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A Farewell to Allies -US will stand tall without them


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A Farewell to Allies

Now they are neutrals. America can stand tall without them

Monday, Jan. 05, 2004

Within days after Saddam's capture, France, Germany and Russia announced their willingness to consider relieving Iraq's crushing debt burden. This was no burst of conscience about unrepayable billions lent Saddam to squander on grotesque palaces and grotesque weapons. This was the wind shifting America's way in Iraq — and the neutrals adjusting course accordingly.

But this is not the beginning of a great reconciliation. These countries were no help before the war, during the war or after the war. France tried to rally the world to stop the U.S. from deposing Saddam. Russia was sending night-vision goggles to Saddam. Not one lifted a finger to help the postwar reconstruction.

Some Americans are bitter about this, others merely confused. Democrats think it's our fault. They charge Bush with mishandling relations with the allies. Theirs is an etymological problem. Events have overtaken vocabulary. These countries are not allies. It is sheer laziness now that counts France and Germany as old allies, sheer naivete that counts Russia as a new one.

It should not surprise us. Countries have different interests. For a half-century, anticommunism papered over those differences, but communism is gone. Europe lives by Lord Palmerston's axiom: nations have no permanent allies, only permanent interests. Alliance with America is no longer a permanent interest. The postwar alliance that once structured and indeed defined our world is dead. It died in 2003.

To be sure, there are some countries that see their ultimate security as dependent upon the international order maintained by the U.S. These are not insignificant countries, and over time they may become the kernel of an entirely new alliance system. They include Anglo-Saxons (Britain, Australia) and a few Europeans (Italy, Spain, Poland, other newly liberated East European countries). They understand that the sinews of stability — free commerce, open sea lanes, regional balances of power, nonproliferation, deterrence — are provided overwhelmingly by the American colossus. They understand that without it, the world collapses into chaos and worse. They believe in the American umbrella and are committed to helping the umbrella holder.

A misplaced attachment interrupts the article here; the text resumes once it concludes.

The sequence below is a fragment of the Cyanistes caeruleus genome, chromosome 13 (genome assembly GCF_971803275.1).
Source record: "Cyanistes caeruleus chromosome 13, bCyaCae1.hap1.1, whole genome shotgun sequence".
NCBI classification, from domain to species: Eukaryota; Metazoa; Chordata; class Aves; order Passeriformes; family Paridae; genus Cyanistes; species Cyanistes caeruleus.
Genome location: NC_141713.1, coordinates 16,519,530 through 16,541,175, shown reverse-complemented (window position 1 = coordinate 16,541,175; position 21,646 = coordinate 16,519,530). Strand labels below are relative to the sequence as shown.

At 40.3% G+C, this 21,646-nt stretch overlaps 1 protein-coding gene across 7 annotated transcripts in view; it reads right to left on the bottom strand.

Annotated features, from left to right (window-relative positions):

As for the rest, they are content to leave America out there twisting in the wind. They do not wish us destroyed — they are not crazy — but they are not unhappy to see us distracted, diminished and occasionally defeated.

When the Iraq war began, the French Foreign Minister refused a reporter's question as to which side he wanted to win. This was not a mere expression of pique. When the existential enemy was Nazism or communism, the world rallied to the American protector. But Arab-Islamic radicalism is different. Its hatreds are wide, but its strategic focus is America. Its monument is ground zero. Ground zero is not in Paris.

The neutrals know that perhaps in the long run they too will be threatened. For now, however, they are quite content to see the U.S. carry the fight against the new barbarians. The U.S. was attacked; it will carry the fight regardless.

For much of the world, the war on terrorism offers not just a free ride but a strategic bonus: American diminishment. France unabashedly declares that American dominance is intolerable and the world should by right be not unipolar but multipolar. Much of the rest of the world believes it but does not have France's nerve to say it.

The hard fact is that war on many fronts is consuming and containing American power. While America spends blood and treasure in faraway places like Baghdad, China builds the economic and military superpower of the future. Europe knits itself into another continental colossus. And the rest of the world goes about its business. Meanwhile, the Americans take on the axis of evil one by one.

In the 1990s, containment of America took a different form. With the acquiescence of a Democratic Administration uncomfortable with American power, silk ropes were fashioned to tie down Gulliver: a myriad of treaties, protocols and prohibitions on everything from carbon emissions to land mines to nuclear testing. With the advent of the Bush Administration, contemptuous of these restraints, that would no longer work. Enter al-Qaeda.

The neutrals may wax poetic about America's sins, but they do not hate us. The problem is not emotion, but calculation. At root, it is a matter of interests. Interests diverge. No use wailing about it. The grand alliances are dead. With a few trusted friends, America must carry on alone.

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